This post is part of a series delving into the details of the JSR-352 (Java Batch) specification. Each post examines a very specific part of the specification and looks at how it works and how you might use it in a real batch application.To start at the beginning, follow the link to the first post.
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One more time – suppose we have a Liberty server configured as a batch dispatcher and another configured as an executor. We use the REST interface to submit a job to the dispatcher who puts a message on the queue which the executor picks up. Then….a bad thing happens.
Ok, it depends on the kind of bad thing. Generally speaking if the message gets picked up and the job starts to run but something goes wrong then the job will be marked failed and the message is considered processed.
What’s that about the message being processed? Ok, remember that for throttling to work the message is ‘being processed’ by the server the entire time the job is running. Most things that can go wrong will result in the Job Repository being updated with the job marked as failed and the batch code will finish processing the message and all is well.
But. There are some scenarios where bad things can happen along the way to executing the job, before the Job Repository is updated to know the job started dispatch, and an exception gets thrown clear out of the batch code and the message is unhandled. What happens next depends how the messaging engine handles these cases and possibly how it is configured.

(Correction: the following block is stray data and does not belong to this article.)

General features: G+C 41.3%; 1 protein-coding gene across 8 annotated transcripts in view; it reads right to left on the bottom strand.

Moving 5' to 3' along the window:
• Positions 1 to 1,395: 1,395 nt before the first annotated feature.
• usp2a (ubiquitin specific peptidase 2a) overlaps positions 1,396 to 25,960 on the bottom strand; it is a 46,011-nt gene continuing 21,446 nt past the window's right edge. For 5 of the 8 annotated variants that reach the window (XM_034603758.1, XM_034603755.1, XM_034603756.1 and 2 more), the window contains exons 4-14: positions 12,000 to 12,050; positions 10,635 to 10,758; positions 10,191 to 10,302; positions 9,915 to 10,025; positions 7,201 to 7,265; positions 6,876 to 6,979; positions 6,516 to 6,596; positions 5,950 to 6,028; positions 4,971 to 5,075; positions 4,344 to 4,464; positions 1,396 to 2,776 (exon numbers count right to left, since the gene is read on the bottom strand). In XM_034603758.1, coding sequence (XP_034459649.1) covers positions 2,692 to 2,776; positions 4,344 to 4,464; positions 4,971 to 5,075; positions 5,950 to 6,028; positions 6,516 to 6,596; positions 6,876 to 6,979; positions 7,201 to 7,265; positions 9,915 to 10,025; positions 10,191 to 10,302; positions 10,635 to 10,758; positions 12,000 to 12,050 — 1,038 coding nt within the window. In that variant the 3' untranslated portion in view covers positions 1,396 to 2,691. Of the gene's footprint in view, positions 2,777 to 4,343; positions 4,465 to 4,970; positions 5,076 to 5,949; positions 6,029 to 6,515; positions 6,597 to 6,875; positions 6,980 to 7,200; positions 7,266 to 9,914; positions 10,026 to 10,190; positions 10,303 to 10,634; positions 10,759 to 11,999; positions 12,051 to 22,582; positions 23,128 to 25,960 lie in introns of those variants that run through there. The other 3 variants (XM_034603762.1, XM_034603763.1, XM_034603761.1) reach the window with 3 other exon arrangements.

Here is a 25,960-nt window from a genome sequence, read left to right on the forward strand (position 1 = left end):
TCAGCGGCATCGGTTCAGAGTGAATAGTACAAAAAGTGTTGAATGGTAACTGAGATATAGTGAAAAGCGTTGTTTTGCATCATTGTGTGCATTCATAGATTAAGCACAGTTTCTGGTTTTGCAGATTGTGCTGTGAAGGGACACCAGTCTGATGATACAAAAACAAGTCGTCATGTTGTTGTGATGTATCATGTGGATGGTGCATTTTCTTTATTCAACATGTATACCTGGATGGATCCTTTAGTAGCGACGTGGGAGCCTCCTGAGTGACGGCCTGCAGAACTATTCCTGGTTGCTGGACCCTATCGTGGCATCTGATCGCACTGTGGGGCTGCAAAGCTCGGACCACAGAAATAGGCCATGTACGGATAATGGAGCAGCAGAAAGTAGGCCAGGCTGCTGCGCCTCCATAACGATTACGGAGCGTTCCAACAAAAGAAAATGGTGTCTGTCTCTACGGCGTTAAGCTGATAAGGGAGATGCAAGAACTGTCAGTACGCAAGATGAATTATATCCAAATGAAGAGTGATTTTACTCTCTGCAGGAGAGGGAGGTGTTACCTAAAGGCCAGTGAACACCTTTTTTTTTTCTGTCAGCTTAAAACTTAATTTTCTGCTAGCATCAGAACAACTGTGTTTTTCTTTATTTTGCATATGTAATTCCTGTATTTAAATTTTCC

Some messaging engines will handle a failure to process a message by just re-delivering it. That’s really awesome if whatever went wrong was some transient thing and the jobs gets to run on the second try. But what if the problem is in the message itself? What if there’s just something, somehow, wrong with it?
It may be possible to configure a backout threshold for the batch job queue in the messaging engine (such as MQ). If it is possible, this tells the messaging engine how many times to attempt to re-deliver a message that failed being processed before giving up on it. You can also specify a backout requeue queue where such bad messages get parked.
This configuration of the messaging engine will prevent an endless loop of the server trying and failing to process the same bad message over and over. Instead it will try a few times (backout threshold value) and then give up. The message is handy in the backout requeue queue so you or your support organization can look at it to figure out what the fuss was all about.